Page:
Nicaragua - Economic development

The Somoza government's 1975–79 National Reconstruction and Development Plan had as its major objective the improvement in living conditions through increased employment, continuing reconstruction of Managua, reduction in the economy's dependence on the external sector, acceleration of regional development, and strengthening of the country's role in CACM. The plan was disrupted by the civil strife in the late 1970s.

After the 1979 revolution, the government nationalized banking, insurance, mining, fishing, forestry, and a number of industrial plans. Although the government officially favored a mixed economy, in practice the private sector took second place in a development strategy that focused on public investment and control.

In response to the macroeconomic problems that arose in 1992, a series of measures were adopted by the Chamorro administration aimed at consolidating the stabilization process, increasing the competitiveness of exports and establishing a base for the promotion of growth.

Nicaragua now appears poised for rapid economic growth. However, long-term success at attracting investment, creating jobs, and reducing poverty depend on its ability to comply with International Monetary Fund (IMF) programs, resolve the thousands of Sandinista-era property confiscation cases, and open its economy to foreign trade.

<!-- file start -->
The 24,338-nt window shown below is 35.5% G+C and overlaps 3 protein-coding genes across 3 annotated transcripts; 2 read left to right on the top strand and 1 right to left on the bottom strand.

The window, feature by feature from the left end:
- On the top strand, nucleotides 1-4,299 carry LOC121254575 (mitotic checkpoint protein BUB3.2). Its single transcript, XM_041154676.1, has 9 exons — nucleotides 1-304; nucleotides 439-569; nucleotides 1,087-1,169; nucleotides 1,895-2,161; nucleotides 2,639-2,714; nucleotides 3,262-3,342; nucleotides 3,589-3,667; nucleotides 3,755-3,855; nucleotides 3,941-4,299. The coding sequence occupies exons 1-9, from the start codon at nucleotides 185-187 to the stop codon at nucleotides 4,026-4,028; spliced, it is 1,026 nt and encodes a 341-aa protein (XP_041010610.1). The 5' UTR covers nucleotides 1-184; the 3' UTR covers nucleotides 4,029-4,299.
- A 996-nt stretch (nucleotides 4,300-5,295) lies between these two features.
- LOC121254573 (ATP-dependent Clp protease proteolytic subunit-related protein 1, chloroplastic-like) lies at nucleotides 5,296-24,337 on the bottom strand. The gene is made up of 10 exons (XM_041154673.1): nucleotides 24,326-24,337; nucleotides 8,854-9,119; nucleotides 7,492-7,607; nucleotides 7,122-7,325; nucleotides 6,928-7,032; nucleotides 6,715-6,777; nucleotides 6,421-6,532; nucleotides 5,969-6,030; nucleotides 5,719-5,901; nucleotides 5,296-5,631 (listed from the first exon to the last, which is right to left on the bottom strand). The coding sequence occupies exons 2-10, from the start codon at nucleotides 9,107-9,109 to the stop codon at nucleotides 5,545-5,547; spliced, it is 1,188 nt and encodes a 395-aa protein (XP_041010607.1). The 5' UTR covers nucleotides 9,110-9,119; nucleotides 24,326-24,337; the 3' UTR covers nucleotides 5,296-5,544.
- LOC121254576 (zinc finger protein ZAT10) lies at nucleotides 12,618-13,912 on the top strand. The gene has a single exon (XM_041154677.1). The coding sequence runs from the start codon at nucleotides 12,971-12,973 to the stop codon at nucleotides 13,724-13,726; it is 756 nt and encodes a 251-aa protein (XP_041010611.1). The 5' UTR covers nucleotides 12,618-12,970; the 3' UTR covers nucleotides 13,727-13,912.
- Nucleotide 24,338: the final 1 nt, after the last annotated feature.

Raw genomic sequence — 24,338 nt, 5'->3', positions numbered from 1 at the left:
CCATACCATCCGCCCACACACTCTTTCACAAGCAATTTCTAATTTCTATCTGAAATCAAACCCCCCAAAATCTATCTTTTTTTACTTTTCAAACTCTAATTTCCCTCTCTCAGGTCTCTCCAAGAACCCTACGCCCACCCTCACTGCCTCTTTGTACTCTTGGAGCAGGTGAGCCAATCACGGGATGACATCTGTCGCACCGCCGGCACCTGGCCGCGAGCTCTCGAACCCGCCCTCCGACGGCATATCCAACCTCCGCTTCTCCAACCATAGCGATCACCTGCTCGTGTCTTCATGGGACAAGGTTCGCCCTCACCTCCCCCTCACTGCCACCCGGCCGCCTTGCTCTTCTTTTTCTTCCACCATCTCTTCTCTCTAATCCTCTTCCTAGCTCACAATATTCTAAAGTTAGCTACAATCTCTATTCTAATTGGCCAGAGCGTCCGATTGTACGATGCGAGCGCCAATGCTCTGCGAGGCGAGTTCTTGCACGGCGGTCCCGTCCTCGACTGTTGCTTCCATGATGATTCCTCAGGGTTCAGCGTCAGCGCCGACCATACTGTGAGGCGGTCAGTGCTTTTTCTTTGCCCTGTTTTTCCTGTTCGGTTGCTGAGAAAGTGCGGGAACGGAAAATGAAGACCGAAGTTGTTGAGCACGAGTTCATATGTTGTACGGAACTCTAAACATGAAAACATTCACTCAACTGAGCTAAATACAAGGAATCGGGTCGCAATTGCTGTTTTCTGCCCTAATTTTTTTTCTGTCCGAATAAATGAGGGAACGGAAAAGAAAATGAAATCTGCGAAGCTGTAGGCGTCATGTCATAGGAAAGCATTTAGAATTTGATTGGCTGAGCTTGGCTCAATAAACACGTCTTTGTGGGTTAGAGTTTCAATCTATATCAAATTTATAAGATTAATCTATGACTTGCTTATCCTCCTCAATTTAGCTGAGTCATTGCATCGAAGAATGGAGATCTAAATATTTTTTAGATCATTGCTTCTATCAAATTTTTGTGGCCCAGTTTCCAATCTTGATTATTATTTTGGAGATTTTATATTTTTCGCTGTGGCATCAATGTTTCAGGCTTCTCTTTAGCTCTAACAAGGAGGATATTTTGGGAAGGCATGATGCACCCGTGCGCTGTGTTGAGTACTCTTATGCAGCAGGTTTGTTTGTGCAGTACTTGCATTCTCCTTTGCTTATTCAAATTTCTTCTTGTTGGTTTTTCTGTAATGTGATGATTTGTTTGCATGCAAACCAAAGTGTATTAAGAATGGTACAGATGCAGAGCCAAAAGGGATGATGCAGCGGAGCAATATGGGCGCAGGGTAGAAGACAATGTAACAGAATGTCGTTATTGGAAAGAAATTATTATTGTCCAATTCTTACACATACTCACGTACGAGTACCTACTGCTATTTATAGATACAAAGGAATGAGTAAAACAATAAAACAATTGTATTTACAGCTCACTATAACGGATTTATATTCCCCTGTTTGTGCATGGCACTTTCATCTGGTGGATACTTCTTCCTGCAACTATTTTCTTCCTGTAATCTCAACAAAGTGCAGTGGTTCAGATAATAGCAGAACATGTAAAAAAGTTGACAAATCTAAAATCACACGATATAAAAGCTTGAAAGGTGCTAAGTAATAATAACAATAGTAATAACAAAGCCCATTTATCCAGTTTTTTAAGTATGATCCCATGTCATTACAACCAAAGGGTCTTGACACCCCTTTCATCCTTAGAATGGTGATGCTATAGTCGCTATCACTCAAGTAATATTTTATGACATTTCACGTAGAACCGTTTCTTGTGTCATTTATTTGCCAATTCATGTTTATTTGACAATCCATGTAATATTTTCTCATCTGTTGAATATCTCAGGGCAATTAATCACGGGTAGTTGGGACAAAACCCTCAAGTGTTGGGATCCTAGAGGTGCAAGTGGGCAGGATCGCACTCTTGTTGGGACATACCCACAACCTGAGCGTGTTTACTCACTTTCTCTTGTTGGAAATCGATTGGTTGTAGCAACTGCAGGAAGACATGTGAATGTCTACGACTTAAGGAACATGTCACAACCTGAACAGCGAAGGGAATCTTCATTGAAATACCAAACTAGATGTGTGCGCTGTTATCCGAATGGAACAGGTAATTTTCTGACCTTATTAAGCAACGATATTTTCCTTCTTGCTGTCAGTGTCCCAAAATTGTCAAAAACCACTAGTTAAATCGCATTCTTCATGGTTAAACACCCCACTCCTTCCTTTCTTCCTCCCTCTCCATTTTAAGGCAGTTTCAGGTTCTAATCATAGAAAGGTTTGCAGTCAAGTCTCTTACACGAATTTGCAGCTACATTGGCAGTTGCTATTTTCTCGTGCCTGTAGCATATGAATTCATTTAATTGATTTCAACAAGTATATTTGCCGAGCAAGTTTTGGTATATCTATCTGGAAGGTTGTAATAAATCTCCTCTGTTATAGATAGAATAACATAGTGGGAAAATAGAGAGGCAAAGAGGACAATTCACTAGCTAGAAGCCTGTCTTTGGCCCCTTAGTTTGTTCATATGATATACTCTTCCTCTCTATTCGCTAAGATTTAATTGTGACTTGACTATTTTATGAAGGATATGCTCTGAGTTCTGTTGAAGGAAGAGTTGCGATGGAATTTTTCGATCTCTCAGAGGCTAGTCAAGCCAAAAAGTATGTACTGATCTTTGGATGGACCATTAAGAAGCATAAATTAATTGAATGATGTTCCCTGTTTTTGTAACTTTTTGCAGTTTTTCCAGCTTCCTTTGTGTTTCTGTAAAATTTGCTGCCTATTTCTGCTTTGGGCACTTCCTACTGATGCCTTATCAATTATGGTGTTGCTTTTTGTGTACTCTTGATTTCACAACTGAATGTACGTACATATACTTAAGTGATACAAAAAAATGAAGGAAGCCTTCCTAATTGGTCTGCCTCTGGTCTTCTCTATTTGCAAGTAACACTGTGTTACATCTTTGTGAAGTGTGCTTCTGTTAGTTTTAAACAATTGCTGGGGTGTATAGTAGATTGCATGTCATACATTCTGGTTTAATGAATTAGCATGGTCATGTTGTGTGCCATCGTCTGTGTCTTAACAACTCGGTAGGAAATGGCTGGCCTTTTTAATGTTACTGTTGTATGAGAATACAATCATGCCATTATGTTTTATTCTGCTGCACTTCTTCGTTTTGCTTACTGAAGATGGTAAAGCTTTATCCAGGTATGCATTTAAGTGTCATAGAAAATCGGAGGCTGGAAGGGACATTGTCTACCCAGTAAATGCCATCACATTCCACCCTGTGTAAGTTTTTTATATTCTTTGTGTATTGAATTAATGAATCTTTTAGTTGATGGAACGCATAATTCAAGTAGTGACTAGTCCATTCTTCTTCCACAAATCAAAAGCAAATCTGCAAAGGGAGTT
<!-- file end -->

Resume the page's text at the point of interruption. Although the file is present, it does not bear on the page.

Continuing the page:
The Alemán government was faced with poverty (over 70%), unemployment and underemployment (over 50%), one of the highest per capita debt ratios in the world ($6 billion) and one of the highest population growth rates of the hemisphere (2.8%) in 1999. The new president signed an IMF Structural Adjustment Program for Nicaragua in 1998 that aimed at cutting the fiscal deficit, continuing liberalization, and maintaining monetary stability. Nicaragua received at least $2.5 billion for reconstruction in the aftermath of Hurricane Mitch, debt deferral until 2001, and debt forgiveness through the Highly Indebted Poor Countries (HIPC) Initiative.

In December 2002, the IMF approved a three-year $129 million Poverty Reduction and Growth Facility (PRGF) Arrangement for Nicaragua. In 2003, the IMF threatened to sever financial assistance to the country in the midst of a budget dispute between President Enrique Bolaños and the National Assembly. Bolaños had submitted his 2003 budget—in accordance with IMF criteria—to the National Assembly, which revised it, violating terms of the agreement with the IMF. The IMF also stipulated the government would have to sell off state-owned hydroelectric dams and the hydroelectric company, and 51% of the shares in the national telephone company, ENITEL. In 2002, the government began privatizing management of water systems.

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